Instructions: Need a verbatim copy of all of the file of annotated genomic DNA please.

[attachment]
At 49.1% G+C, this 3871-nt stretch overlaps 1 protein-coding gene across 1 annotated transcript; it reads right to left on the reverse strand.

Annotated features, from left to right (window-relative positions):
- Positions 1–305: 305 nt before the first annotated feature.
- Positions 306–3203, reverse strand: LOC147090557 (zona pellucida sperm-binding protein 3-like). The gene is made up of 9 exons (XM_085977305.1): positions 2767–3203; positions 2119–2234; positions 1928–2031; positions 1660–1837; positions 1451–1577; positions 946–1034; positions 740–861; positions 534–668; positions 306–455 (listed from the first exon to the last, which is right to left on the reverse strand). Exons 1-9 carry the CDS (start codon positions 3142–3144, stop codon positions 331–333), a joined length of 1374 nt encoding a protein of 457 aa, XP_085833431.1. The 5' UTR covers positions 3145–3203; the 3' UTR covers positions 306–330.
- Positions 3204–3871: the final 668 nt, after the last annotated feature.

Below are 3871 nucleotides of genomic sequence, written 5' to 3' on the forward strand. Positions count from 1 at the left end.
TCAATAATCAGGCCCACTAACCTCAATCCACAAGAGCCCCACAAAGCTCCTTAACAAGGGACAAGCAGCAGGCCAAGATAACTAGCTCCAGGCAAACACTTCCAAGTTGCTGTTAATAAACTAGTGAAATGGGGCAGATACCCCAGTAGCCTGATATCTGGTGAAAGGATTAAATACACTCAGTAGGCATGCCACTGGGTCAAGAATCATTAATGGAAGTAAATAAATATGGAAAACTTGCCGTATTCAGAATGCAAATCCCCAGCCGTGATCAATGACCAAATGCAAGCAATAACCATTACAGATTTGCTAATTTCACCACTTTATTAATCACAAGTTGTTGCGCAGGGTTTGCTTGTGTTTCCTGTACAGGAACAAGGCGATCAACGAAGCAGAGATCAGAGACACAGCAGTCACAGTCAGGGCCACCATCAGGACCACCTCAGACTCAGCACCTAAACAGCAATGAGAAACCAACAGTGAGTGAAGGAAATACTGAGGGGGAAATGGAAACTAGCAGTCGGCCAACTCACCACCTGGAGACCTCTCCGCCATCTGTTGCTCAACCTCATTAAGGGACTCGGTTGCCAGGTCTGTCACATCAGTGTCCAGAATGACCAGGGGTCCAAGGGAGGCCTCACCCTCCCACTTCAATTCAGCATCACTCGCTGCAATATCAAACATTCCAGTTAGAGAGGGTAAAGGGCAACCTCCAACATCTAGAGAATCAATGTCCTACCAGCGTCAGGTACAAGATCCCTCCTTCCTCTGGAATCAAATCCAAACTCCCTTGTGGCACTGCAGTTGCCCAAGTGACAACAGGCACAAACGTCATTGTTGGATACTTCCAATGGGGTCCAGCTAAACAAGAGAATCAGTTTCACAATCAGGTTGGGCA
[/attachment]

At 49.1% G+C, this 3871-nt stretch overlaps 1 protein-coding gene across 1 annotated transcript; it reads right to left on the reverse strand.

Annotated features, from left to right (window-relative positions):
- Positions 1–305: 305 nt before the first annotated feature.
- Positions 306–3203, reverse strand: LOC147090557 (zona pellucida sperm-binding protein 3-like). The gene is made up of 9 exons (XM_085977305.1): positions 2767–3203; positions 2119–2234; positions 1928–2031; positions 1660–1837; positions 1451–1577; positions 946–1034; positions 740–861; positions 534–668; positions 306–455 (listed from the first exon to the last, which is right to left on the reverse strand). Exons 1-9 carry the CDS (start codon positions 3142–3144, stop codon positions 331–333), a joined length of 1374 nt encoding a protein of 457 aa, XP_085833431.1. The 5' UTR covers positions 3145–3203; the 3' UTR covers positions 306–330.
- Positions 3204–3871: the final 668 nt, after the last annotated feature.

Below are 3871 nucleotides of genomic sequence, written 5' to 3' on the forward strand. Positions count from 1 at the left end.
TCAATAATCAGGCCCACTAACCTCAATCCACAAGAGCCCCACAAAGCTCCTTAACAAGGGACAAGCAGCAGGCCAAGATAACTAGCTCCAGGCAAACACTTCCAAGTTGCTGTTAATAAACTAGTGAAATGGGGCAGATACCCCAGTAGCCTGATATCTGGTGAAAGGATTAAATACACTCAGTAGGCATGCCACTGGGTCAAGAATCATTAATGGAAGTAAATAAATATGGAAAACTTGCCGTATTCAGAATGCAAATCCCCAGCCGTGATCAATGACCAAATGCAAGCAATAACCATTACAGATTTGCTAATTTCACCACTTTATTAATCACAAGTTGTTGCGCAGGGTTTGCTTGTGTTTCCTGTACAGGAACAAGGCGATCAACGAAGCAGAGATCAGAGACACAGCAGTCACAGTCAGGGCCACCATCAGGACCACCTCAGACTCAGCACCTAAACAGCAATGAGAAACCAACAGTGAGTGAAGGAAATACTGAGGGGGAAATGGAAACTAGCAGTCGGCCAACTCACCACCTGGAGACCTCTCCGCCATCTGTTGCTCAACCTCATTAAGGGACTCGGTTGCCAGGTCTGTCACATCAGTGTCCAGAATGACCAGGGGTCCAAGGGAGGCCTCACCCTCCCACTTCAATTCAGCATCACTCGCTGCAATATCAAACATTCCAGTTAGAGAGGGTAAAGGGCAACCTCCAACATCTAGAGAATCAATGTCCTACCAGCGTCAGGTACAAGATCCCTCCTTCCTCTGGAATCAAATCCAAACTCCCTTGTGGCACTGCAGTTGCCCAAGTGACAACAGGCACAAACGTCATTGTTGGATACTTCCAATGGGGTCCAGCTAAACAAGAGAATCAGTTTCACAATCAGGTTGGGCA